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Babies Born in the Fall May Be at Higher Risk of Allergic Diseases

“We think if we can intervene at a very young age, even right after the baby’s out of the womb, then potentially that’s a way for us to try to stop the development of this atopic march.”
ByNehal Aggarwal
Associate Editor
Published
September 22, 2020
newborn baby photographed with fall leaves and a pumpkin
Image: Getty Images

According to the findings from one recent study, children born during the fall season may be at higher risk for developing allergies.

Over 5 million kids suffer from food allergies, and researchers at National Jewish Health wanted to discover the cause behind the increase. They found that many allergic conditions begin with dry, cracked skin and lead to a chain reaction called the atopic march. In infancy, it starts with eczema and can later lead to food allergies, asthma and hay fever as the child grows, the study says. According to the latest findings, researchers believe the time of year a baby is born may play a role in the risk for developing atopic march.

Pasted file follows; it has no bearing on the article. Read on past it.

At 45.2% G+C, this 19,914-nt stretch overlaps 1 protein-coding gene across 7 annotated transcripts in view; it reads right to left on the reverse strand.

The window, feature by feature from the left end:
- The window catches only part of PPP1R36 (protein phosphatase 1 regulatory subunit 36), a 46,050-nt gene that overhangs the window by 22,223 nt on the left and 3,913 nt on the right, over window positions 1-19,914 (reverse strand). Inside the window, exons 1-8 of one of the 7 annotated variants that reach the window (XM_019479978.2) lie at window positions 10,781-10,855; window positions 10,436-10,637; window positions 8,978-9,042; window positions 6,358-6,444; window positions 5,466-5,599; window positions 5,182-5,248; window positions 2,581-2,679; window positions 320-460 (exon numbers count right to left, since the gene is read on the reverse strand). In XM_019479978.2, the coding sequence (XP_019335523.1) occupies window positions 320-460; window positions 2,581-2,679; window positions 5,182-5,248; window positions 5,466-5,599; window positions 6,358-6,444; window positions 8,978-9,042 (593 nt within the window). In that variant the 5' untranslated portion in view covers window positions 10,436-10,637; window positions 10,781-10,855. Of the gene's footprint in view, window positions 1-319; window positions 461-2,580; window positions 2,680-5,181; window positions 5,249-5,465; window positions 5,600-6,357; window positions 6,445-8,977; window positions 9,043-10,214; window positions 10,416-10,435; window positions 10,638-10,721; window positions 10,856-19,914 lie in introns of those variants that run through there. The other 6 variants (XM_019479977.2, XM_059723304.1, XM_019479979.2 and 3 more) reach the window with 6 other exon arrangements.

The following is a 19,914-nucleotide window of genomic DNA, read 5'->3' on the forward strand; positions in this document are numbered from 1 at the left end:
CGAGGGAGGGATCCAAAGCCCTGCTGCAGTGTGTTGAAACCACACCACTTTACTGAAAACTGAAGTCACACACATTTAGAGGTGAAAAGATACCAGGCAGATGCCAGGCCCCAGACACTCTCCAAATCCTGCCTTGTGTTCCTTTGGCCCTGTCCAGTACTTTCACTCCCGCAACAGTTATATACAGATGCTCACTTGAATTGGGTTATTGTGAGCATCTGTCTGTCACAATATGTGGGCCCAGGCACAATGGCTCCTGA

“We looked at every child treated in our clinic, and those born in the fall were much more likely to experience all of the conditions associated with the atopic march,” Jessica Hui, MD, a pediatrician at National Jewish Health and lead author of the study, said in a news release. “Now we are learning more about why that is and we strongly believe it stems from the bacteria on the skin on how they affect the skin barrier.”

According to the release, kids with eczema have higher labels of staph aureus, a harmful bacteria, on their skin, which weakens the skin’s ability to keep out other allergens.

“When food particles are able to penetrate the skin rather than being digested, the body sees them as foreign and creates antibodies against them, which causes the child to become allergic,” Dr. Hui said. “We think if we can intervene at a very young age, even right after the baby’s out of the womb, then potentially that’s a way for us to try to stop the development of this atopic march,” Dr. Hui said.

The researchers are currently looking into what factors could contribute to this weakness, including environmental factors, genetics, medications taken, products used in the home and more. They hope to not only discover why babies born in the fall are at a higher risk for allergies, but also solutions to help stop the atopic march.

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